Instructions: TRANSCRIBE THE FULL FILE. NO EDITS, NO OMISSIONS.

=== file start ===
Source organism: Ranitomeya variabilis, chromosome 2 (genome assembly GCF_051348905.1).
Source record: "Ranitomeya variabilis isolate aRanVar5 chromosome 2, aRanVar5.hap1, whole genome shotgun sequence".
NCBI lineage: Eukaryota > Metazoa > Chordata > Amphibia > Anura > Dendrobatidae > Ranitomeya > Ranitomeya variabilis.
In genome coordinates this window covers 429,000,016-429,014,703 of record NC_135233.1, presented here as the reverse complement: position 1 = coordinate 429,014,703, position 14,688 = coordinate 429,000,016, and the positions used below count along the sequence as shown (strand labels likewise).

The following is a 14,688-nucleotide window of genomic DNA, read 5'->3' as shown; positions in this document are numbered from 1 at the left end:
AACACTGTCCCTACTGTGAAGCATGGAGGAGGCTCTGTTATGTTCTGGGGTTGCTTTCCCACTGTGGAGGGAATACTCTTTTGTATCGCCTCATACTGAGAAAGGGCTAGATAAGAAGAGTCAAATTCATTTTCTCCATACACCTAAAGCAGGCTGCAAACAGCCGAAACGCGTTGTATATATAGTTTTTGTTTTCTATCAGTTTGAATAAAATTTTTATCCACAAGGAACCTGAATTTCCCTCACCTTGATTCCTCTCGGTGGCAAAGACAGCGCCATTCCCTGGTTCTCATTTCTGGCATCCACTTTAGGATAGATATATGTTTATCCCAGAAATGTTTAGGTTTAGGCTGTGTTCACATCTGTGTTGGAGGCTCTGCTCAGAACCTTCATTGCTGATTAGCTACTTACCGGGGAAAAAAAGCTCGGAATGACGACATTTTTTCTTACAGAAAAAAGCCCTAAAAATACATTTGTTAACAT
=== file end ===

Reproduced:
Source organism: Ranitomeya variabilis, chromosome 2 (genome assembly GCF_051348905.1).
Source record: "Ranitomeya variabilis isolate aRanVar5 chromosome 2, aRanVar5.hap1, whole genome shotgun sequence".
NCBI lineage: Eukaryota > Metazoa > Chordata > Amphibia > Anura > Dendrobatidae > Ranitomeya > Ranitomeya variabilis.
In genome coordinates this window covers 429,000,016-429,014,703 of record NC_135233.1, presented here as the reverse complement: position 1 = coordinate 429,014,703, position 14,688 = coordinate 429,000,016, and the positions used below count along the sequence as shown (strand labels likewise).

The following is a 14,688-nucleotide window of genomic DNA, read 5'->3' as shown; positions in this document are numbered from 1 at the left end:
AACACTGTCCCTACTGTGAAGCATGGAGGAGGCTCTGTTATGTTCTGGGGTTGCTTTCCCACTGTGGAGGGAATACTCTTTTGTATCGCCTCATACTGAGAAAGGGCTAGATAAGAAGAGTCAAATTCATTTTCTCCATACACCTAAAGCAGGCTGCAAACAGCCGAAACGCGTTGTATATATAGTTTTTGTTTTCTATCAGTTTGAATAAAATTTTTATCCACAAGGAACCTGAATTTCCCTCACCTTGATTCCTCTCGGTGGCAAAGACAGCGCCATTCCCTGGTTCTCATTTCTGGCATCCACTTTAGGATAGATATATGTTTATCCCAGAAATGTTTAGGTTTAGGCTGTGTTCACATCTGTGTTGGAGGCTCTGCTCAGAACCTTCATTGCTGATTAGCTACTTACCGGGGAAAAAAAGCTCGGAATGACGACATTTTTTCTTACAGAAAAAAGCCCTAAAAATACATTTGTTAACAT